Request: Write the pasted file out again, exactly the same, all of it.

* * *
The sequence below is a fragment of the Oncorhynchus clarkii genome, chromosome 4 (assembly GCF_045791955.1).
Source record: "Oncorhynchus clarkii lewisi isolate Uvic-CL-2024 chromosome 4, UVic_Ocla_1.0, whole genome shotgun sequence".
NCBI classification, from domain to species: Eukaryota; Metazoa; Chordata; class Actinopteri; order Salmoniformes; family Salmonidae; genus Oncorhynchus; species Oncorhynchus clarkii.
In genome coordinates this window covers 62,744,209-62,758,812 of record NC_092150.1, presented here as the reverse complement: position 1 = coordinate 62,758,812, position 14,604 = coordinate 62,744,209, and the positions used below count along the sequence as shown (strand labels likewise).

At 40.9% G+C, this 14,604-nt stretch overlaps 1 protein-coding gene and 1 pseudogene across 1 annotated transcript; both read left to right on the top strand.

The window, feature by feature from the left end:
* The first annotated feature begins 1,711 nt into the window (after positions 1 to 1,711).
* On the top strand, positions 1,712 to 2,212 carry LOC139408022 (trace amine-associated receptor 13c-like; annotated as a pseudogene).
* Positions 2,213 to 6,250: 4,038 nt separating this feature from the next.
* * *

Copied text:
The sequence below is a fragment of the Oncorhynchus clarkii genome, chromosome 4 (assembly GCF_045791955.1).
Source record: "Oncorhynchus clarkii lewisi isolate Uvic-CL-2024 chromosome 4, UVic_Ocla_1.0, whole genome shotgun sequence".
NCBI classification, from domain to species: Eukaryota; Metazoa; Chordata; class Actinopteri; order Salmoniformes; family Salmonidae; genus Oncorhynchus; species Oncorhynchus clarkii.
In genome coordinates this window covers 62,744,209-62,758,812 of record NC_092150.1, presented here as the reverse complement: position 1 = coordinate 62,758,812, position 14,604 = coordinate 62,744,209, and the positions used below count along the sequence as shown (strand labels likewise).

At 40.9% G+C, this 14,604-nt stretch overlaps 1 protein-coding gene and 1 pseudogene across 1 annotated transcript; both read left to right on the top strand.

The window, feature by feature from the left end:
* The first annotated feature begins 1,711 nt into the window (after positions 1 to 1,711).
* On the top strand, positions 1,712 to 2,212 carry LOC139408022 (trace amine-associated receptor 13c-like; annotated as a pseudogene).
* Positions 2,213 to 6,250: 4,038 nt separating this feature from the next.